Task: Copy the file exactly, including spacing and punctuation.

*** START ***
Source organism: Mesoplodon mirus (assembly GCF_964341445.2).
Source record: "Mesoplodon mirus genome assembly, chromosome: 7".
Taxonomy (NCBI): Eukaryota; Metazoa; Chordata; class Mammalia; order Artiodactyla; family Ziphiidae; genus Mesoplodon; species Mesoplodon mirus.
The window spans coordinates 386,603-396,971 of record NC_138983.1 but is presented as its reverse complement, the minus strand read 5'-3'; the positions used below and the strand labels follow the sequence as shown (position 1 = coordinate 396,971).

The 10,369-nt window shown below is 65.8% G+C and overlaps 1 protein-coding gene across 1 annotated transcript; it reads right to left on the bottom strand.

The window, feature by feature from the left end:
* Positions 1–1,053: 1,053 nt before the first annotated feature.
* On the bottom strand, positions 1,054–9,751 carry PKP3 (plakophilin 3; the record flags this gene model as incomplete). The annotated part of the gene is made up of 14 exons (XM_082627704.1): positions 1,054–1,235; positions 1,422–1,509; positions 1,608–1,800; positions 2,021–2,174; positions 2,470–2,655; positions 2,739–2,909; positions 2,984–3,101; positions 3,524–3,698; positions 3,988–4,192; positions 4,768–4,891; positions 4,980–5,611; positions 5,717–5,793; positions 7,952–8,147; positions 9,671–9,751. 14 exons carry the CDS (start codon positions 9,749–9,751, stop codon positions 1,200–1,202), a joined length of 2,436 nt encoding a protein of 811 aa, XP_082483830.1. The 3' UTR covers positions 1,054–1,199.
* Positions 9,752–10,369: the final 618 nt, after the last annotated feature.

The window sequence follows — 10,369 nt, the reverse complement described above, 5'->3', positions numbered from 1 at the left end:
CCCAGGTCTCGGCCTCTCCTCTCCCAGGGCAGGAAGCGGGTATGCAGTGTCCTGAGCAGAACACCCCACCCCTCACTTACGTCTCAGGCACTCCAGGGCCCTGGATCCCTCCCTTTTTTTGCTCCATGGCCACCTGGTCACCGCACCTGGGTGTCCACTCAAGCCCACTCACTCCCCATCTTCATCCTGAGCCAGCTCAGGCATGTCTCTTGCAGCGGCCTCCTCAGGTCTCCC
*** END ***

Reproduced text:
Source organism: Mesoplodon mirus (assembly GCF_964341445.2).
Source record: "Mesoplodon mirus genome assembly, chromosome: 7".
Taxonomy (NCBI): Eukaryota; Metazoa; Chordata; class Mammalia; order Artiodactyla; family Ziphiidae; genus Mesoplodon; species Mesoplodon mirus.
The window spans coordinates 386,603-396,971 of record NC_138983.1 but is presented as its reverse complement, the minus strand read 5'-3'; the positions used below and the strand labels follow the sequence as shown (position 1 = coordinate 396,971).

The 10,369-nt window shown below is 65.8% G+C and overlaps 1 protein-coding gene across 1 annotated transcript; it reads right to left on the bottom strand.

The window, feature by feature from the left end:
* Positions 1–1,053: 1,053 nt before the first annotated feature.
* On the bottom strand, positions 1,054–9,751 carry PKP3 (plakophilin 3; the record flags this gene model as incomplete). The annotated part of the gene is made up of 14 exons (XM_082627704.1): positions 1,054–1,235; positions 1,422–1,509; positions 1,608–1,800; positions 2,021–2,174; positions 2,470–2,655; positions 2,739–2,909; positions 2,984–3,101; positions 3,524–3,698; positions 3,988–4,192; positions 4,768–4,891; positions 4,980–5,611; positions 5,717–5,793; positions 7,952–8,147; positions 9,671–9,751. 14 exons carry the CDS (start codon positions 9,749–9,751, stop codon positions 1,200–1,202), a joined length of 2,436 nt encoding a protein of 811 aa, XP_082483830.1. The 3' UTR covers positions 1,054–1,199.
* Positions 9,752–10,369: the final 618 nt, after the last annotated feature.

The window sequence follows — 10,369 nt, the reverse complement described above, 5'->3', positions numbered from 1 at the left end:
CCCAGGTCTCGGCCTCTCCTCTCCCAGGGCAGGAAGCGGGTATGCAGTGTCCTGAGCAGAACACCCCACCCCTCACTTACGTCTCAGGCACTCCAGGGCCCTGGATCCCTCCCTTTTTTTGCTCCATGGCCACCTGGTCACCGCACCTGGGTGTCCACTCAAGCCCACTCACTCCCCATCTTCATCCTGAGCCAGCTCAGGCATGTCTCTTGCAGCGGCCTCCTCAGGTCTCCC